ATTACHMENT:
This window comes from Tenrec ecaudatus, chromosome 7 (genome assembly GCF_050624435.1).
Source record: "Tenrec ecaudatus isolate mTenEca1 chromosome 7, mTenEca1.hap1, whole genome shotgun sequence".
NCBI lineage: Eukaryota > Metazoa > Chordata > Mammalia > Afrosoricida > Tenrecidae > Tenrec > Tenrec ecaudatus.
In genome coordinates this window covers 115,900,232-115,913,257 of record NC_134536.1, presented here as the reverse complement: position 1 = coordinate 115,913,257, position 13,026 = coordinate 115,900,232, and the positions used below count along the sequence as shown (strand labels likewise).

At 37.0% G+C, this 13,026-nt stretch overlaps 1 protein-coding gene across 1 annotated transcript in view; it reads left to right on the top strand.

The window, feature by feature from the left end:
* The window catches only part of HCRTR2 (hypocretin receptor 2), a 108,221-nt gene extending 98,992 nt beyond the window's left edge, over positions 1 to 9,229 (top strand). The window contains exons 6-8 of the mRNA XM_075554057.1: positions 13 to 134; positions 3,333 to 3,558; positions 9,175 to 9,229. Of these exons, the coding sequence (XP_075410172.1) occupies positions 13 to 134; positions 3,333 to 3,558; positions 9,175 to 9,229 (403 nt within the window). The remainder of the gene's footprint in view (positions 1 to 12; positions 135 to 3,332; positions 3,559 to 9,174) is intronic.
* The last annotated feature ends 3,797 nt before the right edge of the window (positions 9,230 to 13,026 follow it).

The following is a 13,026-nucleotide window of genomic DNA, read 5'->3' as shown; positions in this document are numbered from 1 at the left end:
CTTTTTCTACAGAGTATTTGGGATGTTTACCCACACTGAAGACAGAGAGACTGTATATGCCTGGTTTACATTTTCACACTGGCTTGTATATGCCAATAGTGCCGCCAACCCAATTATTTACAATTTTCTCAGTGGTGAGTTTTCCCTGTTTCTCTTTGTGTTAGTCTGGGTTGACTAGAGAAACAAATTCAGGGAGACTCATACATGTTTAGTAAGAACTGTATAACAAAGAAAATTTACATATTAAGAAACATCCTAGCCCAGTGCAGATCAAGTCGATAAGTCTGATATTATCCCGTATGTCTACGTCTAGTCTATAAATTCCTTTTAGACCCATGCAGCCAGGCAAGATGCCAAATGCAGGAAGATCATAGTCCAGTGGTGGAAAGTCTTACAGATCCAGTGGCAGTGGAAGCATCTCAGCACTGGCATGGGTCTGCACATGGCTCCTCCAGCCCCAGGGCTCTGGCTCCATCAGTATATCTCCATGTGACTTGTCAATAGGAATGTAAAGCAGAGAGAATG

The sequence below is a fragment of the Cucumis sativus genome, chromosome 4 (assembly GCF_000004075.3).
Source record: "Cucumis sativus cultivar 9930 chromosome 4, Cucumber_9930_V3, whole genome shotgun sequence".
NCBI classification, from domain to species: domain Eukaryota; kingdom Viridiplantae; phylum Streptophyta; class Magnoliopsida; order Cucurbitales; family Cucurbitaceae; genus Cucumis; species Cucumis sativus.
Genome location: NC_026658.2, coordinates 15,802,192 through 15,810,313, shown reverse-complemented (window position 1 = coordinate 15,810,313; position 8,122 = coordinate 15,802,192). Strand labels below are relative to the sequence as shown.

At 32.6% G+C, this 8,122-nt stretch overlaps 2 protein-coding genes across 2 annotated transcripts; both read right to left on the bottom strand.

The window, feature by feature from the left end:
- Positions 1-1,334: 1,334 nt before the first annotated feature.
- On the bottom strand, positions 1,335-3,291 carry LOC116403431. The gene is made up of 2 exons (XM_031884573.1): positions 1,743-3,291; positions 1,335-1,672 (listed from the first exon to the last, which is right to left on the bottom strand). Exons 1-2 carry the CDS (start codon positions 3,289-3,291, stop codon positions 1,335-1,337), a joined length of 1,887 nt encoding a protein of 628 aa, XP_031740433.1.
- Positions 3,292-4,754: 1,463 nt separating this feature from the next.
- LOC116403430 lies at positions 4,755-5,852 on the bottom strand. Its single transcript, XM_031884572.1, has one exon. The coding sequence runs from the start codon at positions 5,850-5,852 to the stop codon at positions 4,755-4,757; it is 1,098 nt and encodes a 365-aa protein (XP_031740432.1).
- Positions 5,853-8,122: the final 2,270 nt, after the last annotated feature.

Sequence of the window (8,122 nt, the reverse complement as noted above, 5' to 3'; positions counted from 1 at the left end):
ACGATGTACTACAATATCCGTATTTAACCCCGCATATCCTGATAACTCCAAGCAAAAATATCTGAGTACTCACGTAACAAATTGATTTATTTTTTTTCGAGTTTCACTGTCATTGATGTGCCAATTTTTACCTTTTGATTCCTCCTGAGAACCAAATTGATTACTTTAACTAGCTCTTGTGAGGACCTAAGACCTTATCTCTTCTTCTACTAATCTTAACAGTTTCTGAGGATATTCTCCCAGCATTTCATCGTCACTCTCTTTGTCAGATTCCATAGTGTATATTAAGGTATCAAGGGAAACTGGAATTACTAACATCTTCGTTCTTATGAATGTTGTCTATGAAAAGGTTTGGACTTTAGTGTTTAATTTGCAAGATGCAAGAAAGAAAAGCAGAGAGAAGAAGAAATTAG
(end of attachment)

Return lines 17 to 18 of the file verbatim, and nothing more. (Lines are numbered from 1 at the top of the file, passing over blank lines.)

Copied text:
- Positions 1-1,334: 1,334 nt before the first annotated feature.
- On the bottom strand, positions 1,335-3,291 carry LOC116403431. The gene is made up of 2 exons (XM_031884573.1): positions 1,743-3,291; positions 1,335-1,672 (listed from the first exon to the last, which is right to left on the bottom strand). Exons 1-2 carry the CDS (start codon positions 3,289-3,291, stop codon positions 1,335-1,337), a joined length of 1,887 nt encoding a protein of 628 aa, XP_031740433.1.